Violinist Christian Tetzlaff, Artist in Residence 2014/2015, will start the new concert season together with the Philharmonic string players Thomas Timm, Máté Szűcs, Naoko Shimizu and Bruno Delepelaire. The programme for their chamber music evening includes string quintets by Felix Mendelssohn Bartholdy and Johannes Brahms, as well as duos for two violins by Béla Bartók inspired by Hungarian folklore.
String Quintet No. 2 in B flat major
Duets for two violins Sz 98 (Selection)
String Quintet No. 2 in G major
15 to 35 €
The first movement of Felix Mendelssohn’s Second String Quintet begins in a spirited and ardent way: with an impulsive violin solo that offers the first violinist an opportunity to present his virtuoso proficiency above the other instruments’ tremolo. This is not surprising, since the large-scale work with an orchestral manner was written for the Leipzig concertmaster Ferdinand David, who requested a work “in Stilo moltissimo concertissimo” from Mendelssohn.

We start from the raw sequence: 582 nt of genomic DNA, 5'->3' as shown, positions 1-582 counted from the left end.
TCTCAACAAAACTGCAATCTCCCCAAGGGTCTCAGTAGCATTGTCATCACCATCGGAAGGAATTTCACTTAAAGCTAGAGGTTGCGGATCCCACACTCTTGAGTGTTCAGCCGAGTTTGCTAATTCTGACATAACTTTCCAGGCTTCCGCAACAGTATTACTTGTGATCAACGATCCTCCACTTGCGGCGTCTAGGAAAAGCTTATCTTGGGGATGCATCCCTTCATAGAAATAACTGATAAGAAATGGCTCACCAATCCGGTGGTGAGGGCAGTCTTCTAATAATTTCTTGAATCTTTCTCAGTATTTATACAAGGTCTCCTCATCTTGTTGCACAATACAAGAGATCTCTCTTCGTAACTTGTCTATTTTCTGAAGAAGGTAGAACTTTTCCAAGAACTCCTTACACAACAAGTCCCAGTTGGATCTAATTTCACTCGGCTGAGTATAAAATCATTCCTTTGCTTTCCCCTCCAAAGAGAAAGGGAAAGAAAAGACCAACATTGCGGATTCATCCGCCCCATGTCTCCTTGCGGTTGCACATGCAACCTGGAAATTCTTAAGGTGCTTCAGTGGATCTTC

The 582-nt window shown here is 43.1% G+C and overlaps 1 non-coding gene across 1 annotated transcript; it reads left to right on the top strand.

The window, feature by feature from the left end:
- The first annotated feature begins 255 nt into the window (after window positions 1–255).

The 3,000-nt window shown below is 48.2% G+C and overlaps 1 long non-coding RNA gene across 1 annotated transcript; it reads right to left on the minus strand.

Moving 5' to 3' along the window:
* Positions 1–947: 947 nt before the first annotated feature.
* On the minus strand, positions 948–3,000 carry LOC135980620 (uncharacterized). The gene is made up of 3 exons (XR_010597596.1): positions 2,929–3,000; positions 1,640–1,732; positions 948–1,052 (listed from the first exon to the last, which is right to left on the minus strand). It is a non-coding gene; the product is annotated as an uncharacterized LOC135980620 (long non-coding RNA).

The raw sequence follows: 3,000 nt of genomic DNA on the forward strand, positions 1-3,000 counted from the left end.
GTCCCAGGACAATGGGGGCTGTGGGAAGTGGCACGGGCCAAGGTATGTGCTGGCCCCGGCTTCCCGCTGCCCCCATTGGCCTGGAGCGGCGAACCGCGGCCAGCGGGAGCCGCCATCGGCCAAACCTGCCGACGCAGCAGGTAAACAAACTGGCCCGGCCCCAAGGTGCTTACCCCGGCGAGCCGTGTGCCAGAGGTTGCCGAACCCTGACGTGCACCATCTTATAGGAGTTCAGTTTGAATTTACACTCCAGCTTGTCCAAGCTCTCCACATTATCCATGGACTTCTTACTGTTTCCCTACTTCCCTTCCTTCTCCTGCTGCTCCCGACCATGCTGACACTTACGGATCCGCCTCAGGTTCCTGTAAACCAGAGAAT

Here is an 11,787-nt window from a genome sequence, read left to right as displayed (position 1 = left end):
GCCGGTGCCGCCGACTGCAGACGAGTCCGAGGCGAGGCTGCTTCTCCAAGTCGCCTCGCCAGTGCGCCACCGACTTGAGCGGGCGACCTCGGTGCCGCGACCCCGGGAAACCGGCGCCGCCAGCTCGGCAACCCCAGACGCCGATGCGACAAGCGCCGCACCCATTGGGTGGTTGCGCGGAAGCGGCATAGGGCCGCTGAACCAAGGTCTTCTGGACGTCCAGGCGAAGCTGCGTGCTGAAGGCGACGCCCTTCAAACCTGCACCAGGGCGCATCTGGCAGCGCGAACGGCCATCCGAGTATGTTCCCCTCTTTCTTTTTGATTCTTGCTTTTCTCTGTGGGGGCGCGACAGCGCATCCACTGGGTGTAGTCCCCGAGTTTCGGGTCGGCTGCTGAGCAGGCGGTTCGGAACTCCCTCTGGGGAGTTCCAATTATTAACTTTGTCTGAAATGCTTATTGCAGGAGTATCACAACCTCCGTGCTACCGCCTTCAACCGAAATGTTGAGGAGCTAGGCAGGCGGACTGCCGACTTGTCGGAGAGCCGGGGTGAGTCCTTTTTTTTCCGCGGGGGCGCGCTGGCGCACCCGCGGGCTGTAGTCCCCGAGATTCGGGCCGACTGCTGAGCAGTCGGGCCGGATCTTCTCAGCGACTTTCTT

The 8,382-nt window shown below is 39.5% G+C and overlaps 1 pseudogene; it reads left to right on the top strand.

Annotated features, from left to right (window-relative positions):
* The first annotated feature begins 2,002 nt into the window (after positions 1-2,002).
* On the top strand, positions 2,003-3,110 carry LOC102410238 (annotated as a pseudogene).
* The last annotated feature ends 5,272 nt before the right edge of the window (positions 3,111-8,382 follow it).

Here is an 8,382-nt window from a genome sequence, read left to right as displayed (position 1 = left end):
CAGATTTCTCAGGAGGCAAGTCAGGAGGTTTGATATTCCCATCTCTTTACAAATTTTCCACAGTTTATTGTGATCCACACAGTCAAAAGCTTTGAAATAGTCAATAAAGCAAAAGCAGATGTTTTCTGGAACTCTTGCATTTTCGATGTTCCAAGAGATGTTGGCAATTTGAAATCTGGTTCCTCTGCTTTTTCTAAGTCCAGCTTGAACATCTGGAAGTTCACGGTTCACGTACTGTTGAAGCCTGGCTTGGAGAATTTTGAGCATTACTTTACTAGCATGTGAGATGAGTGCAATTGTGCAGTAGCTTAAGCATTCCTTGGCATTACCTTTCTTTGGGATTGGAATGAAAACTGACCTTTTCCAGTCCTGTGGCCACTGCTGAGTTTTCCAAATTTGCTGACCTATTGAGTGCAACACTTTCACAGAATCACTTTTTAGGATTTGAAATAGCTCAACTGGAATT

In this chamber concert with artist in residence Christian Tetzlaff and four string players from the Berlin Philharmonic, Mendelssohn’s String Quintet No. 2 will be followed by the G major Quintet op. 111 by Johannes Brahms. Its opening movement also begins with an almost orchestral soundscape of tremolo sound, whereby here not the violin but the cello is in the foreground. Brahms touches here on the polka mazur Frauenherz by Josef Strauss, very popular at the time; finally, “waltz motives and fragments wiggle out of every part of the Allegro like little lizards glancing curiously, slipping gracefully back to their hiding places as soon as you try to catch them” (Max Kalbeck). The first violin – with music that reminds one of Johann Strauss’s waltz Wein, Weib und Gesang – spreads the happiness of Vienna’s Prater, while the Finale with Csárdás sounds owes a lot to a typically “Hungarian” tone colour. The evening will conclude with several pieces from Béla Bartók’s 44 Duos for two violins, in which the Hungarian composer integrated the results of his musical folklore research.